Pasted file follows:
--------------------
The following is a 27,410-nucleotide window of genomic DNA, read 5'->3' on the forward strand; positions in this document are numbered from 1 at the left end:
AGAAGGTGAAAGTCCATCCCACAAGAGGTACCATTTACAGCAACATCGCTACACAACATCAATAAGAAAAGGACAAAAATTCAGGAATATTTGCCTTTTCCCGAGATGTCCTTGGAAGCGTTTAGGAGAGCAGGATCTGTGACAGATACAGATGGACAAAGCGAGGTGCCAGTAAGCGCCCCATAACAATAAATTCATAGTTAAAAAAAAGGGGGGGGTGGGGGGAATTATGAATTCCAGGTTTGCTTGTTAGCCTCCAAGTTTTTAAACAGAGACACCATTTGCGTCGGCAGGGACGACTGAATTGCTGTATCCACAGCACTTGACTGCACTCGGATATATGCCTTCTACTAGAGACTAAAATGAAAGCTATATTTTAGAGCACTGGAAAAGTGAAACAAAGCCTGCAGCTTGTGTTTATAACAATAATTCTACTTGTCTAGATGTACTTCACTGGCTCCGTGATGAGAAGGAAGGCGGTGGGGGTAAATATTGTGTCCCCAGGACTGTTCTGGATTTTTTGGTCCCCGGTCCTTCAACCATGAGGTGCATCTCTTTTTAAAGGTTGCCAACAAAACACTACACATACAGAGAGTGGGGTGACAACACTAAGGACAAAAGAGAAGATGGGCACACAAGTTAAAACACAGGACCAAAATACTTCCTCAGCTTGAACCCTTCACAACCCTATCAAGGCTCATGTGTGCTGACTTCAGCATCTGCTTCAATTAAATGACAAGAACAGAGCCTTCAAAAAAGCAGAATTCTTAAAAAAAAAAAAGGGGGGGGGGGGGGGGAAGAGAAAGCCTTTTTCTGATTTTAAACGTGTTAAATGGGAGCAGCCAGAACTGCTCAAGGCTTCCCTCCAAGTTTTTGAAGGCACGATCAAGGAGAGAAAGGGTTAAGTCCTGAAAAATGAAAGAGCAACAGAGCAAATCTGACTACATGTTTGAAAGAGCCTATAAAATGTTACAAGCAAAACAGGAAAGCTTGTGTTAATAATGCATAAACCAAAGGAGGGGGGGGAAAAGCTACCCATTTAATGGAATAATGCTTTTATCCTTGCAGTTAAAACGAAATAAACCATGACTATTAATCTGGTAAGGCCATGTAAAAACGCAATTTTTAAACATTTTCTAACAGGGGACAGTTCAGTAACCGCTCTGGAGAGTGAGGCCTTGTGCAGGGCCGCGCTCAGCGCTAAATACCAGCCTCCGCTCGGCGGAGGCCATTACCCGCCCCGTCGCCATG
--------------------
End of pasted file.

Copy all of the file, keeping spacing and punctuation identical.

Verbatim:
The following is a 27,410-nucleotide window of genomic DNA, read 5'->3' on the forward strand; positions in this document are numbered from 1 at the left end:
AGAAGGTGAAAGTCCATCCCACAAGAGGTACCATTTACAGCAACATCGCTACACAACATCAATAAGAAAAGGACAAAAATTCAGGAATATTTGCCTTTTCCCGAGATGTCCTTGGAAGCGTTTAGGAGAGCAGGATCTGTGACAGATACAGATGGACAAAGCGAGGTGCCAGTAAGCGCCCCATAACAATAAATTCATAGTTAAAAAAAAGGGGGGGGTGGGGGGAATTATGAATTCCAGGTTTGCTTGTTAGCCTCCAAGTTTTTAAACAGAGACACCATTTGCGTCGGCAGGGACGACTGAATTGCTGTATCCACAGCACTTGACTGCACTCGGATATATGCCTTCTACTAGAGACTAAAATGAAAGCTATATTTTAGAGCACTGGAAAAGTGAAACAAAGCCTGCAGCTTGTGTTTATAACAATAATTCTACTTGTCTAGATGTACTTCACTGGCTCCGTGATGAGAAGGAAGGCGGTGGGGGTAAATATTGTGTCCCCAGGACTGTTCTGGATTTTTTGGTCCCCGGTCCTTCAACCATGAGGTGCATCTCTTTTTAAAGGTTGCCAACAAAACACTACACATACAGAGAGTGGGGTGACAACACTAAGGACAAAAGAGAAGATGGGCACACAAGTTAAAACACAGGACCAAAATACTTCCTCAGCTTGAACCCTTCACAACCCTATCAAGGCTCATGTGTGCTGACTTCAGCATCTGCTTCAATTAAATGACAAGAACAGAGCCTTCAAAAAAGCAGAATTCTTAAAAAAAAAAAAGGGGGGGGGGGGGGGGAAGAGAAAGCCTTTTTCTGATTTTAAACGTGTTAAATGGGAGCAGCCAGAACTGCTCAAGGCTTCCCTCCAAGTTTTTGAAGGCACGATCAAGGAGAGAAAGGGTTAAGTCCTGAAAAATGAAAGAGCAACAGAGCAAATCTGACTACATGTTTGAAAGAGCCTATAAAATGTTACAAGCAAAACAGGAAAGCTTGTGTTAATAATGCATAAACCAAAGGAGGGGGGGGAAAAGCTACCCATTTAATGGAATAATGCTTTTATCCTTGCAGTTAAAACGAAATAAACCATGACTATTAATCTGGTAAGGCCATGTAAAAACGCAATTTTTAAACATTTTCTAACAGGGGACAGTTCAGTAACCGCTCTGGAGAGTGAGGCCTTGTGCAGGGCCGCGCTCAGCGCTAAATACCAGCCTCCGCTCGGCGGAGGCCATTACCCGCCCCGTCGCCATG